Also, unlike most localities in Virginia that negotiate significant proffers for infrastructure, Fairfax County's current Board of Supervisors collects less cash from builders than some smaller jurisdictions. (Interestingly, in the late 1980s, Fairfax County negotiated $100 million in transportation proffers in connection with the rezoning of Reston central business area.)

Unfortunately for Fairfax County taxpayers, the real estate industry is treated like subsidized national industries behind the former Iron Curtain. Bring on the free market!

At 9:38 AM, Blogger Jim Bacon said...

Bob, (this has been re-written from the original post) I would argue that the reason developers can command $1.5 million per condominium in Tysons Corner is a matter of supply and demand. Government density restrictions create an artificial scarcity of development opportunities in Tysons. Lerner is merely maximizing the value of its investment in market characterized by tight supply.

The solution is not for the County to tell developers what to build, it's to loosen restrictions on development and re-development in an area where demand for housing is obviously very, very high. An increasing supply of housing there will cut into the premiums that developers like Lerner can charge.

At 9:41 AM, Blogger Jim Wamsley said...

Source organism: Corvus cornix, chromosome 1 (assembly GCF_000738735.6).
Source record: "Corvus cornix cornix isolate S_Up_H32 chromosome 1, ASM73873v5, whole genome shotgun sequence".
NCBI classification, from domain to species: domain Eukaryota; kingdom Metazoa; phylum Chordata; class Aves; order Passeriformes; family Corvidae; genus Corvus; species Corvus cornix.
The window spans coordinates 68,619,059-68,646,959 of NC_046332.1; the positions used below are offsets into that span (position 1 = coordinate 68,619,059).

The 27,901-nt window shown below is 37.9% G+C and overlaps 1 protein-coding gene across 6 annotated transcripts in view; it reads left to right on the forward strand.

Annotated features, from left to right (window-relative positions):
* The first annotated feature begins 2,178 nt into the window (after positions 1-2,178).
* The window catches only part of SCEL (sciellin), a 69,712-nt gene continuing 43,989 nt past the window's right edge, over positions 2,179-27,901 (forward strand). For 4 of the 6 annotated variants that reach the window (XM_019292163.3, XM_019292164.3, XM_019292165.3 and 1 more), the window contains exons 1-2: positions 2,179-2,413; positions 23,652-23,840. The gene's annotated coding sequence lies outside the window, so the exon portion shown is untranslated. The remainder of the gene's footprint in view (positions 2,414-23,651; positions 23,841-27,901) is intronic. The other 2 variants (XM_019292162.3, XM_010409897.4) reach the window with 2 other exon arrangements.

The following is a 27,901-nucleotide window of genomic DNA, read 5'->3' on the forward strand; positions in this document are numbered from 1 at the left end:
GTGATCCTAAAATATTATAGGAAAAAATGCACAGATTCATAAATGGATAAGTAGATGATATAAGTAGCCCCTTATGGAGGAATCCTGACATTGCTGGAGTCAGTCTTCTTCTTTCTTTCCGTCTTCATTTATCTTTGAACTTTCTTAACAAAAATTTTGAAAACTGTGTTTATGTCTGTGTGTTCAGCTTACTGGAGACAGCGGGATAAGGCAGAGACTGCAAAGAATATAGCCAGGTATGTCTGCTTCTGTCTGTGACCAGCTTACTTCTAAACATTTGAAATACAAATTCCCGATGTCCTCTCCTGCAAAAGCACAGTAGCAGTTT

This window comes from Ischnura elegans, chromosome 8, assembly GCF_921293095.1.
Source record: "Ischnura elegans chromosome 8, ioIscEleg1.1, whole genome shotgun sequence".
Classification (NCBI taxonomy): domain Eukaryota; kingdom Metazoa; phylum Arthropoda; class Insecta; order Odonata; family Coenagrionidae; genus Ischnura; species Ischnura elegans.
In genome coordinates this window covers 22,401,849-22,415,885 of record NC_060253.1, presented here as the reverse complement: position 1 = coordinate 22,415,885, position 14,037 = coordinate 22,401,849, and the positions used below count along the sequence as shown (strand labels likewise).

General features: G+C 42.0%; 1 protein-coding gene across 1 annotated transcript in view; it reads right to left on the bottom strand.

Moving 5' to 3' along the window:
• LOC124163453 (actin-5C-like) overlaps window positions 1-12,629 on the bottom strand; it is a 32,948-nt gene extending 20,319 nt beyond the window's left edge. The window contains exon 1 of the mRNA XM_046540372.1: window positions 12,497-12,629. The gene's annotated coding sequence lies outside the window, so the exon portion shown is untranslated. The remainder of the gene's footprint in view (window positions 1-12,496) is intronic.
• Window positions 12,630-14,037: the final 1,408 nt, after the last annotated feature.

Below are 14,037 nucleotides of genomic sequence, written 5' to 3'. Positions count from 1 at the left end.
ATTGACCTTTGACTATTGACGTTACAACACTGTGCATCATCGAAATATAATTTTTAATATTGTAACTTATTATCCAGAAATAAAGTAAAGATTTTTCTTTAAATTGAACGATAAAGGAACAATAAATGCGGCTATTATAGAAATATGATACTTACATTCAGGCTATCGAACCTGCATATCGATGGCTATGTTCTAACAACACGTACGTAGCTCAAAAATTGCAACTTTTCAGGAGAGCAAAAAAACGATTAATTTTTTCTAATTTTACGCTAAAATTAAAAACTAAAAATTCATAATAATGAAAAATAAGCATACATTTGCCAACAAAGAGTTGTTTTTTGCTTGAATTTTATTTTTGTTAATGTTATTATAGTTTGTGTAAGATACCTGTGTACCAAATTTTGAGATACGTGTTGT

If you read the WP article, you find that the “Smart Growth” proposal for 540 condominium units was a wolf in sheep’s clothing. The actual “Dumb Growth” proposal from Lerner Enterprises was for a minimum number of residential square feet. Smart Growth looks for a balance of households, employment, and sales and services, not square feet.

At 9:41 AM, Blogger Bob Burke said...

Sure enough - I don't know the particulars but I think the county's density plans in Tysons are plenty high. And in general I agree with your point, that government restrictions interfere with density. But in the Tysons example it sounds like the developer wants to make more money. If he was okay with building 540 condos, but now wants to do just 300, that's not the government talking.

At 9:41 AM, Blogger Bob Burke said...

This comment has been removed by a blog administrator.

At 9:44 AM, Blogger Ray Hyde said...

So this is what it comes down to: force. This is an idea that is an anathema to the way we run our society.